Curt Honeyman knew the idea was a little crazy.
Then again, it was also so simple he wondered if it also wasn’t the perfect plan.
In the days leading up the 1992 District 24 boys basketball tournament, Honeyman preached patience to his Regent Rangers team.
“Patience to the extreme,” said Scott Sheldon, the Rangers’ sophomore guard and leading scorer that season.
Honeyman’s theory was that if the Rangers could sit in their fourcorners offense long enough, they could force the taller, more talented Hettinger Black Devils into defensive errors, put points on the scoreboard and keep the game from spiraling out of their reach.
On the evening of Feb. 27, 1992, at Solberg Gymnasium in Bowman, Honeyman sent his team onto the court with simple goals: be deliberate and patient on offense and control the tempo.
He never expected, 20 years later, people would remember the game.
Then again, he also never expected the final buzzer to sound with this score: Hettinger 4, Regent 2.
“We knew we couldn’t play with them basket for basket,” Honeyman said. “We had to try and keep the score close and keep it low. But nobody in the gym, including myself, knew that it was going to turn out that way.”
‘Boring’ to bedlam
The 1991-92 Regent boys basketball team had its struggles during the regular season. It entered the District 24 tournament with a 7-12 record and the No. 7 seed.
In each of the next two years, the Rangers would reach the region championship game. But this team was not there yet — not at all.
“I thought the reason that we had to do that, going into the game, was because we were young and weak,” said Honeyman, who added that Regent had slowed the tempo on teams several times during the season with varied success. “We were kind of hoping Hettinger would come out and guard us. We thought they would. They didn’t.”
The Black Devils won the tip and junior Brent Earsley scored on a put-back shot in the post on their first possession, just 35 seconds into the game.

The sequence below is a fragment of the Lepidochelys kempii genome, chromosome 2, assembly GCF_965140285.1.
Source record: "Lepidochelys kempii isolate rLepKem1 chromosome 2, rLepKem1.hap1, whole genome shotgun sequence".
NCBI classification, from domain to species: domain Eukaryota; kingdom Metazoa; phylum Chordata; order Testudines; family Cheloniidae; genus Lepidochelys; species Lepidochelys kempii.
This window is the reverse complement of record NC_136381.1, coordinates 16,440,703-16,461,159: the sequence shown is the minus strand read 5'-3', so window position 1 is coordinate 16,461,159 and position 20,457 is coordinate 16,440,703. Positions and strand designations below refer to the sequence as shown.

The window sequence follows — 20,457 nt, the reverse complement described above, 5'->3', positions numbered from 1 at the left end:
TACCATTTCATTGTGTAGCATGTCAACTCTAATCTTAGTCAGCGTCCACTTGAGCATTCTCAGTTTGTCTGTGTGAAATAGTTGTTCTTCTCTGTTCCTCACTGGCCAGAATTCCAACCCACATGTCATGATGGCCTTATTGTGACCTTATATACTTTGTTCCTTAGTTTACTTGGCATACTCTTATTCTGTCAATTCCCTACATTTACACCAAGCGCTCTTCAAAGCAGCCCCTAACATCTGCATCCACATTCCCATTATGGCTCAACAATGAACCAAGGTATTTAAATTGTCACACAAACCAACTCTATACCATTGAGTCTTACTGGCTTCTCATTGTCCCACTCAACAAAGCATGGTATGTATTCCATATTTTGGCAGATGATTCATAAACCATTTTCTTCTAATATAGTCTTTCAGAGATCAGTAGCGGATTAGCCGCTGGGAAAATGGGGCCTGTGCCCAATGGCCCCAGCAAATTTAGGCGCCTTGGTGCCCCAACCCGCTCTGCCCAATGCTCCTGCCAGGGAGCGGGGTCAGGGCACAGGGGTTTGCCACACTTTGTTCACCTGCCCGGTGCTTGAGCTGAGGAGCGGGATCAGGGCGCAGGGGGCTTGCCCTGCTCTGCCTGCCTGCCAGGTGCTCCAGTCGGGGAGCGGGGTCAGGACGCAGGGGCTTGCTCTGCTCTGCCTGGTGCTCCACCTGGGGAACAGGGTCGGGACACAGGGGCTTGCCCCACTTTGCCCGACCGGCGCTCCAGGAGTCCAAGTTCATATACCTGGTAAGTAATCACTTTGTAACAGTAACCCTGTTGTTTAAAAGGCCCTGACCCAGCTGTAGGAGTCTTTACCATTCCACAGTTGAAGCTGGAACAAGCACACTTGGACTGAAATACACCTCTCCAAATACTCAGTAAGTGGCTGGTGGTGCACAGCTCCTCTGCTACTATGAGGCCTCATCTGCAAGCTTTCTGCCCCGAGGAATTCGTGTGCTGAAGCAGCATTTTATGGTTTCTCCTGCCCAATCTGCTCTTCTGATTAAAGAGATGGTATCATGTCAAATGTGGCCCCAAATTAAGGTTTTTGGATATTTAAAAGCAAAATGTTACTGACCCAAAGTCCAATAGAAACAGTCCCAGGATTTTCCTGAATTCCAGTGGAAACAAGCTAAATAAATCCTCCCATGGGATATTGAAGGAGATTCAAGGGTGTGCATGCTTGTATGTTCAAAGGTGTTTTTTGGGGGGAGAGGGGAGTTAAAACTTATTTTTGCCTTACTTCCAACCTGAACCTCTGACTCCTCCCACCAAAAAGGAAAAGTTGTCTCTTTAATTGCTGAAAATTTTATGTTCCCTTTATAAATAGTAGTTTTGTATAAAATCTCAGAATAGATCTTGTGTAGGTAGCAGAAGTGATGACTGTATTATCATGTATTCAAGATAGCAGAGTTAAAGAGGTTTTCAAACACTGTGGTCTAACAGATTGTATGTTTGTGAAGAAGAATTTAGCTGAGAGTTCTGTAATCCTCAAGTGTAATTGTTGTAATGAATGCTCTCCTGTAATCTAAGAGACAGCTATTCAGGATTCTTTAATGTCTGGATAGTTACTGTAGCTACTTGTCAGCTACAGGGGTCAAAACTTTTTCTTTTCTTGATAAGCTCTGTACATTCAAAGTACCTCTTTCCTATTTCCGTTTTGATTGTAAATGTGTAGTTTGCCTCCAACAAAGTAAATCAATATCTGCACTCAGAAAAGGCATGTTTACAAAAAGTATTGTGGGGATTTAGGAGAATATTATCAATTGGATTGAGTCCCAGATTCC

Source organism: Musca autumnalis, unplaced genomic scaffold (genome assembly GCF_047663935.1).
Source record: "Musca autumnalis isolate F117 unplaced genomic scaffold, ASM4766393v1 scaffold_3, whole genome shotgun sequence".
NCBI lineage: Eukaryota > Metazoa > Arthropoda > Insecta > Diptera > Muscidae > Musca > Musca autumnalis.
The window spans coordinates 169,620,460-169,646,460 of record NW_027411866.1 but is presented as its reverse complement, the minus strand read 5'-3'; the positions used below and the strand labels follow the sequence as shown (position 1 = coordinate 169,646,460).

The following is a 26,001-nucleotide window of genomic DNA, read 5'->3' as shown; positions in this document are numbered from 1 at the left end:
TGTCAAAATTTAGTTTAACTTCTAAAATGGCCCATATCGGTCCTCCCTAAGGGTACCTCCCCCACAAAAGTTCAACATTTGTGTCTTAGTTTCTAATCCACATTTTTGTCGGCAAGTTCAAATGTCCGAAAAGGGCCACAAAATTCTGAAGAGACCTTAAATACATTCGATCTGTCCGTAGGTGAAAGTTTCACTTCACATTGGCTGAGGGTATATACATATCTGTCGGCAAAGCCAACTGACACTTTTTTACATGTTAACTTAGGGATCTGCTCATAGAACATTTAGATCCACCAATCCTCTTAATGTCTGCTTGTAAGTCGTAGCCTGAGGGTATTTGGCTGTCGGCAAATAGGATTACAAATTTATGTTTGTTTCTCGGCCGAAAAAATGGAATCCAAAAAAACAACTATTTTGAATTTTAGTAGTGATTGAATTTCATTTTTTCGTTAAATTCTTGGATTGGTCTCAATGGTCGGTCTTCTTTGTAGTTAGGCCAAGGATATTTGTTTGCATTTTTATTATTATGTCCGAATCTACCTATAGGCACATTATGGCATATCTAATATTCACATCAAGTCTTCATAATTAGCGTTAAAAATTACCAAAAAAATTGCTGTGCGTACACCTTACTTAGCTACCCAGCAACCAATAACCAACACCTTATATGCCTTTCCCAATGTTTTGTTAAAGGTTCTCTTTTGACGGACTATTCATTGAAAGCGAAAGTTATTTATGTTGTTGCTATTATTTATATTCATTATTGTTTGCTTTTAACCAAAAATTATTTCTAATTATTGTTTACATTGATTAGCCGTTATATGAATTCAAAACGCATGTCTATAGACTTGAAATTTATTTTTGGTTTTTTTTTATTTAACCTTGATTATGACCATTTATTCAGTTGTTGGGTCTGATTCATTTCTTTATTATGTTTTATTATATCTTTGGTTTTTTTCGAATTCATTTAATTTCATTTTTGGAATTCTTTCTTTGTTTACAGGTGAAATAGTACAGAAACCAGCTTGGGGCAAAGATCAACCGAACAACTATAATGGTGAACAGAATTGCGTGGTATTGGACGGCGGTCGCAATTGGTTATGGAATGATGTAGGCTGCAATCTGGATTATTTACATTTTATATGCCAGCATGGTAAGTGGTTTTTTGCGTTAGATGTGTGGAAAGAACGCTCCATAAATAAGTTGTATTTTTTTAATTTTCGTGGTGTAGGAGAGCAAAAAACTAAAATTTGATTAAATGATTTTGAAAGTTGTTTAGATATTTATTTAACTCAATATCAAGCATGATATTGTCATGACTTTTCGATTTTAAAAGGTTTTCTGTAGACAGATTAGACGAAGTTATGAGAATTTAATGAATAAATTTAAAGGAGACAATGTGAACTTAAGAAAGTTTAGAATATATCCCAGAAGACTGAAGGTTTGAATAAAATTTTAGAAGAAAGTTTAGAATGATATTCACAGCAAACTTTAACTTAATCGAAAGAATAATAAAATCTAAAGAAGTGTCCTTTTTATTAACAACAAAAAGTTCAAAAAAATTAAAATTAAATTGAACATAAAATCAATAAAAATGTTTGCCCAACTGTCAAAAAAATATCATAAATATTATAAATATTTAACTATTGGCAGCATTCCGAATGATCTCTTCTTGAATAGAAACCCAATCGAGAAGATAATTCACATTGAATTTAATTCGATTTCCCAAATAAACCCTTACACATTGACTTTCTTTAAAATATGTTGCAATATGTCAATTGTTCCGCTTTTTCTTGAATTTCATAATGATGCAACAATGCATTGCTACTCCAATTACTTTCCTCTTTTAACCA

As Hettinger ran back to set up its half-court defense, Regent slowly brought up the ball.
The Rangers would have possession for the next 15:24.
“It was kind of a cat-and-mouse game,” Honeyman said. “One side of the gym (Regent’s) was roaring and screaming. The other side (Hettinger’s) was, ‘Boring, boring,’ hollering that.”
Along the way, however, there were a handful of highlights.
Regent freshman Steve Wiseman missed a shot from the right baseline at the end of the first quarter. Three times in the first 2 minutes of the second quarter, Hettinger’s players came out and defended the Rangers before quickly sagging back.
“Honestly, I think, looking back, we were kind of dazed,” Earsley said. “We didn’t really know what to do. I remember looking at the sidelines and looking from the coaching staff. What we were supposed to do? When he (Hettinger head coach John Butterfield) just waved us back, it was like, wow. What’s really going on here? It wasn’t like we expected it coming into the game (or) had any idea. I think he just wanted to play our game, back off and see what happened.”
Contrary to some memories, a few things did happen in the game. Still, there was a lot of dribbling, passing and holding the basketball without a hint of trying to score — not until the final seconds of the second quarter anyway.
With 4 seconds remaining, Wiseman came off a screen and spotted up for a wide-open 3-pointer from the right corner. The basketball caromed off the rim and right into the waiting hands of Rangers senior Ryan Kudrna.
In paint and surrounded by three taller Hettinger players, Kudrna grabbed the rebound, turned and tossed up a shot.